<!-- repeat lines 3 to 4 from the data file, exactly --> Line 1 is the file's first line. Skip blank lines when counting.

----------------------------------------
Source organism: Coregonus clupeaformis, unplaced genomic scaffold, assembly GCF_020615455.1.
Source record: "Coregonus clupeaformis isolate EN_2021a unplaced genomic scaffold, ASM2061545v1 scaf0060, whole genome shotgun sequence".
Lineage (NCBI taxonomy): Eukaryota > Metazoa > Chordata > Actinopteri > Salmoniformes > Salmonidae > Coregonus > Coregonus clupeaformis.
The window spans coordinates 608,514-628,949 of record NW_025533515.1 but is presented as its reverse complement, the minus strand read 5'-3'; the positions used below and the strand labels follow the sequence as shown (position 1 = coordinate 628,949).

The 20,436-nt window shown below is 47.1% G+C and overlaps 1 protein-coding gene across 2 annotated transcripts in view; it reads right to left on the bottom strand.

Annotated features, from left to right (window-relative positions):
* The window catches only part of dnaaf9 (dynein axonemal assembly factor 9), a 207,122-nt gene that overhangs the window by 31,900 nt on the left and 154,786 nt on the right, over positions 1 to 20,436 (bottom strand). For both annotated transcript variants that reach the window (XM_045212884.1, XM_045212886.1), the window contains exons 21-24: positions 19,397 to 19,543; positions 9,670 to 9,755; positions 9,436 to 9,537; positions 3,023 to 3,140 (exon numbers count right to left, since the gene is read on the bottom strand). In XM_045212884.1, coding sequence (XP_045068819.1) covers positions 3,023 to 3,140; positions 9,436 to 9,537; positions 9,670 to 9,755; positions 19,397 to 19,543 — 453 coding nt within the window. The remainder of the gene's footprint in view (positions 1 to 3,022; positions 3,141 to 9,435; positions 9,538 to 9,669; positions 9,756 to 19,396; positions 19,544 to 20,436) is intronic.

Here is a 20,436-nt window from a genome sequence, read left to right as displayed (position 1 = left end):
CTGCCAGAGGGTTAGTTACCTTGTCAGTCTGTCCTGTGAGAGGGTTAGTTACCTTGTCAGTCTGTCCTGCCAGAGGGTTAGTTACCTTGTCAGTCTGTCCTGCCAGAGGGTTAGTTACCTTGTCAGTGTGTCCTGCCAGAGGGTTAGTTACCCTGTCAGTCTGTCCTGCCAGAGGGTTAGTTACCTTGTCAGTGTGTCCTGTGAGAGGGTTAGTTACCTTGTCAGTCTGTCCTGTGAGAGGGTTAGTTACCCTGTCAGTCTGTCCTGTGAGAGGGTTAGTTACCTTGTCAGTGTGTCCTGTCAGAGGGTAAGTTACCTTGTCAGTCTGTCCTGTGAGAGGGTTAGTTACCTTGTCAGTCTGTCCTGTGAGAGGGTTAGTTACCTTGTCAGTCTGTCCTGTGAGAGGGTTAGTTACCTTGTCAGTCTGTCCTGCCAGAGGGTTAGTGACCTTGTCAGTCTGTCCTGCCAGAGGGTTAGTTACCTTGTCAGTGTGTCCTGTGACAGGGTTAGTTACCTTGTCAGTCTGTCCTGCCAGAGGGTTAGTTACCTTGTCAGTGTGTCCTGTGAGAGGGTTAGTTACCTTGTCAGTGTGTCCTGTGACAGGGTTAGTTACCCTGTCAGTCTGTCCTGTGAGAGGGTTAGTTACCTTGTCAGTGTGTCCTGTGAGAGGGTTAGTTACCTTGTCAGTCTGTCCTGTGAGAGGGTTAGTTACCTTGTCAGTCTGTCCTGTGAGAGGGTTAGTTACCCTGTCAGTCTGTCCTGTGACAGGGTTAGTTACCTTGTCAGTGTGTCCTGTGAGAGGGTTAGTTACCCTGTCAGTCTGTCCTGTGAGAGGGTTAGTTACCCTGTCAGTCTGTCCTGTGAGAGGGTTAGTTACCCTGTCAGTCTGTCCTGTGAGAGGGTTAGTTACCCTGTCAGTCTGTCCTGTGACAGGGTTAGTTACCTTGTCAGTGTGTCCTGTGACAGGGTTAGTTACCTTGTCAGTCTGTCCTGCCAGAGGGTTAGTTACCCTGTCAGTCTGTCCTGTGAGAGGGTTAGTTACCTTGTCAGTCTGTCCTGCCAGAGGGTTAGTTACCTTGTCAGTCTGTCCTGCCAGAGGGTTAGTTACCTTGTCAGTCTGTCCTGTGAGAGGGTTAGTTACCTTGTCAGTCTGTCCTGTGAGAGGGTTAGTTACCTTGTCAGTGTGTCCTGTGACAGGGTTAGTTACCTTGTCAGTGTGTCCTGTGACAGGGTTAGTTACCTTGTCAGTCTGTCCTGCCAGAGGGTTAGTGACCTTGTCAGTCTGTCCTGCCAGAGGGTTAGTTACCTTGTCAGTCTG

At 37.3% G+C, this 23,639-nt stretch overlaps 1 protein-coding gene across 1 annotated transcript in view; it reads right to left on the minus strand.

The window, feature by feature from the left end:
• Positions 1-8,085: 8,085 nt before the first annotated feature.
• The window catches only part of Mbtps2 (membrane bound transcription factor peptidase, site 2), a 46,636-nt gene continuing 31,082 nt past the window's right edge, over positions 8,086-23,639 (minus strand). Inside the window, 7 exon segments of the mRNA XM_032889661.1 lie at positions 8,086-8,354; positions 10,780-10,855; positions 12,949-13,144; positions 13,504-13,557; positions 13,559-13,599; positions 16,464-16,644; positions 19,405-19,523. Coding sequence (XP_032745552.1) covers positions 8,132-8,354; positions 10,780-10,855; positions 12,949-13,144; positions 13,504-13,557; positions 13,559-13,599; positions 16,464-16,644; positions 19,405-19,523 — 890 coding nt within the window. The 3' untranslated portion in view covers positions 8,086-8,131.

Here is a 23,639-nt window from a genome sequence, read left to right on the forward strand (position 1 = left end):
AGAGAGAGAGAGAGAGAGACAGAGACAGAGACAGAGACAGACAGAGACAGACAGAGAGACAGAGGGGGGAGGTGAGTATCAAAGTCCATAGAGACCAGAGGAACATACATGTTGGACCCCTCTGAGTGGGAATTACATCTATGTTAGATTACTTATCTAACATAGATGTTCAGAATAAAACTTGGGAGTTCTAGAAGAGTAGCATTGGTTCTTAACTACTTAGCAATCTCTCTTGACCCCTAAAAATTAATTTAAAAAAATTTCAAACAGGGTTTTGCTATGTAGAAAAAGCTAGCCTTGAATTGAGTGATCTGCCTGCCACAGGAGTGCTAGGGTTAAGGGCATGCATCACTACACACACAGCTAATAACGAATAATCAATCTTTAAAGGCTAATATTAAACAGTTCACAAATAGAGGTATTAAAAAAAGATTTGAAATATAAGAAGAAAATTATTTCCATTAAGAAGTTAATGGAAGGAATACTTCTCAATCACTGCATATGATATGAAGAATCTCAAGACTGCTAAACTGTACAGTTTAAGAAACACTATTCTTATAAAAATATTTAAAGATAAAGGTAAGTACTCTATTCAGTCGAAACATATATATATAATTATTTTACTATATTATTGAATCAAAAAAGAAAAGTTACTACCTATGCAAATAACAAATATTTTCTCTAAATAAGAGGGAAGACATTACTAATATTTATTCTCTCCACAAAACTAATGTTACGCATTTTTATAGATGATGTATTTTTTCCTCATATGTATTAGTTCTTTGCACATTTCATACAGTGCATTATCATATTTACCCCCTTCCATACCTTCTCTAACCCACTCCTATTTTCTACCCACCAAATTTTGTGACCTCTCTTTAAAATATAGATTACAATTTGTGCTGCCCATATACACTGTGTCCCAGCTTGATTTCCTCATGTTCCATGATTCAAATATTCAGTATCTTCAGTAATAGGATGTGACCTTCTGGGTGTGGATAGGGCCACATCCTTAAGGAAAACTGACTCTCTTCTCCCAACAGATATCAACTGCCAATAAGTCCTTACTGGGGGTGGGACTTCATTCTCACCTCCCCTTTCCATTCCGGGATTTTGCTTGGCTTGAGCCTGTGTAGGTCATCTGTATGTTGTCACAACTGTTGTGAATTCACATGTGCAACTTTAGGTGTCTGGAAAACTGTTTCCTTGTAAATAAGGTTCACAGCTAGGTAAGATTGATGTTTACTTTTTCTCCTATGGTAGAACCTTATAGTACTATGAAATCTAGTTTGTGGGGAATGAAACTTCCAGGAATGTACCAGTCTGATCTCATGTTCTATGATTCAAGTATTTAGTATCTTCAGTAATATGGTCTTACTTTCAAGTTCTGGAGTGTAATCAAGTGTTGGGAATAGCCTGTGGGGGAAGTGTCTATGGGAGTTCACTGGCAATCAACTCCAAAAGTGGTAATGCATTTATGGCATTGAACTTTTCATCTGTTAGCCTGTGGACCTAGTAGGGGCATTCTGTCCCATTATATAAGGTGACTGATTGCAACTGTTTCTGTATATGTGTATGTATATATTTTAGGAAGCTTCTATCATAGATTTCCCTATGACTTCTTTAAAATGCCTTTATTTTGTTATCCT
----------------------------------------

Lineage (NCBI taxonomy): Eukaryota > Metazoa > Chordata > Actinopteri > Salmoniformes > Salmonidae > Coregonus > Coregonus clupeaformis.
The window spans coordinates 608,514-628,949 of record NW_025533515.1 but is presented as its reverse complement, the minus strand read 5'-3'; the positions used below and the strand labels follow the sequence as shown (position 1 = coordinate 628,949).